“I identified Dr. Zainab Saadi as the individual I would like to appoint to serve on the Senior Citizens Council. Dr. Saadi is an Irvine resident with a medical practice focused and dedicated to the care of seniors. Coupled with her academic accomplishments and extensive medical training in geriatric medicine, she is uniquely qualified to serve on the Senior Citizens Council.

“… Despite Dr. Saadi’s professional accomplishments, interest in senior citizen issues, and enthusiasm and desire to serve, she does not meet the age requirement outlined in the resolution.”

Item 5.8 – Selection Committee Protocols

Vice Mayor Kim and Councilmember Treseder have agendized a discussion of Orange County Selection Committee protocols. This little-known committee has authority over appointments to various County boards and commissions. The backstory to this agenda item involves a seat on the Orange County Transportation Authority (OCTA) board determined at the Selection Committee’s meeting on December 1, 2022. As reported in the OC Independent:

“An otherwise uneventful meeting was enlivened by the battle over who represented the population-weighted seat from the 3rd District.”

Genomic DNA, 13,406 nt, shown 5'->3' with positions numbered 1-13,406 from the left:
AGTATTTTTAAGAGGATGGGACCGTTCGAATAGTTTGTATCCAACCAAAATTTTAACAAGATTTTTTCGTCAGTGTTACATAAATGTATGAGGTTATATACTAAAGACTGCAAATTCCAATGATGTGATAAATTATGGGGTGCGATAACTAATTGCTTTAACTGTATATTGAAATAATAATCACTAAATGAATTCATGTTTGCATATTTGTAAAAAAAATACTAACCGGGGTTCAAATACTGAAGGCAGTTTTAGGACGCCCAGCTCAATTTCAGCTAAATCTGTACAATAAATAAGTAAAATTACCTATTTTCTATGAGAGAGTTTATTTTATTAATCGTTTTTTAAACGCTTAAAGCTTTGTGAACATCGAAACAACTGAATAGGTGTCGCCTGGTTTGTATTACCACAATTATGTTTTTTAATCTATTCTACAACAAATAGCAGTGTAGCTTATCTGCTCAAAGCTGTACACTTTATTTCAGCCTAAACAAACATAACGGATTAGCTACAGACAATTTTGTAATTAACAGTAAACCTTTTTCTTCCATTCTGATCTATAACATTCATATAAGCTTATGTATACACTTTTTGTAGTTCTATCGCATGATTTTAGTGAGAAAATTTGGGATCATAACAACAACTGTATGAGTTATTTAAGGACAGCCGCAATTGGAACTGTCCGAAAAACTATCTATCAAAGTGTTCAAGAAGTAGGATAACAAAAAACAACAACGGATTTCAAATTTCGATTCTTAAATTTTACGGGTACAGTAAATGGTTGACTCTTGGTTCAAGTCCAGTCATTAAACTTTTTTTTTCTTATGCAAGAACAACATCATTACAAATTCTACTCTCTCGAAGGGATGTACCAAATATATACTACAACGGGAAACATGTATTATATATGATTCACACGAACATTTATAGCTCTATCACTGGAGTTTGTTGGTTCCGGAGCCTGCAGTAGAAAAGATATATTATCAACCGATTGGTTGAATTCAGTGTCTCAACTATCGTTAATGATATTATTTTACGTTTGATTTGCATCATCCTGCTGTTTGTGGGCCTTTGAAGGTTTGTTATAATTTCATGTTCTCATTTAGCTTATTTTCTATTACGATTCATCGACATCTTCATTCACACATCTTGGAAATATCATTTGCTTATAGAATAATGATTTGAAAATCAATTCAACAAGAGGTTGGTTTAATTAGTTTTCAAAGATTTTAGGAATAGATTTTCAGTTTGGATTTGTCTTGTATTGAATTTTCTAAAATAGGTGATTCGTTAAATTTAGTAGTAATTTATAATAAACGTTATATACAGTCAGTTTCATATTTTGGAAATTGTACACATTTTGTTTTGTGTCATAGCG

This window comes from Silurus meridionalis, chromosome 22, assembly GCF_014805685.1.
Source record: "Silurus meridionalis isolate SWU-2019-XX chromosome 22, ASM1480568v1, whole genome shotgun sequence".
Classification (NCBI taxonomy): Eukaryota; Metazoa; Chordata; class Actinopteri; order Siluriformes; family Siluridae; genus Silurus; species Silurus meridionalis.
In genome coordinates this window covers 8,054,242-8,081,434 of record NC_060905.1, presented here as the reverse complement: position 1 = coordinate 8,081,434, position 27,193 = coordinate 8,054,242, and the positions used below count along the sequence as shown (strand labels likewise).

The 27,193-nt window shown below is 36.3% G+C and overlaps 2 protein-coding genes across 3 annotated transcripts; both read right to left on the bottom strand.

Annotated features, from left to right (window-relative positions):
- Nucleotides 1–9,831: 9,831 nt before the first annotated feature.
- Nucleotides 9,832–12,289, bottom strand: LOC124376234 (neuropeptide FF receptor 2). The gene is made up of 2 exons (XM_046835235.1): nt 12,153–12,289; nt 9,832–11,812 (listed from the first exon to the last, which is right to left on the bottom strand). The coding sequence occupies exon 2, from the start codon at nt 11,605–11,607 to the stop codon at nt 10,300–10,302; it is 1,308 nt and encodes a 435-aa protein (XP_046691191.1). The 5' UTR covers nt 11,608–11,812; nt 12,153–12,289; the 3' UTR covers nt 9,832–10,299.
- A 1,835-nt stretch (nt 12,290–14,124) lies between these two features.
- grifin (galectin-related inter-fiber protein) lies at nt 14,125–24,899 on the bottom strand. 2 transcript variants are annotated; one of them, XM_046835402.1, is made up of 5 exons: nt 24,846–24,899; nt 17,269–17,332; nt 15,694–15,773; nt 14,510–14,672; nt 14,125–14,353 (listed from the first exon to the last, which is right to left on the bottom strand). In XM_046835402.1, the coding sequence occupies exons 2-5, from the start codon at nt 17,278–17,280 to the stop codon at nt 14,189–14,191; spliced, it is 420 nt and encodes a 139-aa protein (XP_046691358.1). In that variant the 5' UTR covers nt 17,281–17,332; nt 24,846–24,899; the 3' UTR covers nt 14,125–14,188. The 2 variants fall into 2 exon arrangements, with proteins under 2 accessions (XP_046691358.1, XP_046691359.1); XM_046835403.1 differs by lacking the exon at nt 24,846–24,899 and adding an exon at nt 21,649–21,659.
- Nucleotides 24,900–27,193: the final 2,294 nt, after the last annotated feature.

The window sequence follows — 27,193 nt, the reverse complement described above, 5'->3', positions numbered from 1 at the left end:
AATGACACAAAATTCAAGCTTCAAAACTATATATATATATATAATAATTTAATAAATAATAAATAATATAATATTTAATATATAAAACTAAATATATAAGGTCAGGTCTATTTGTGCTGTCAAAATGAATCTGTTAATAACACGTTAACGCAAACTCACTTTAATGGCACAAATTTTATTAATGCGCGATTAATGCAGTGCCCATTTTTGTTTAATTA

“Irvine is the 800-pound gorilla in this arena, accounting for more than 50% of the district’s population, giving the Irvine mayor complete control over the appointment for the population-weighted seat on the OCTA Board.”

“Irvine Councilwoman Tammy Kim had earlier submitted her application for the seat. However, Mayor Farrah Khan subsequently decided to seek it herself. She did not attend the City Selection Committee meeting, instead delegating her proxy to outgoing Councilman Anthony Kuo, who nominated her from the floor.”

“Khan’s move prompted a bitter denunciation from Kim when she addressed the committee from the podium. Kim believed that since she had already applied for the post, it was unfair for her own mayor to jump in and supplant her and assailed Khan for ‘not even bothering to be here.”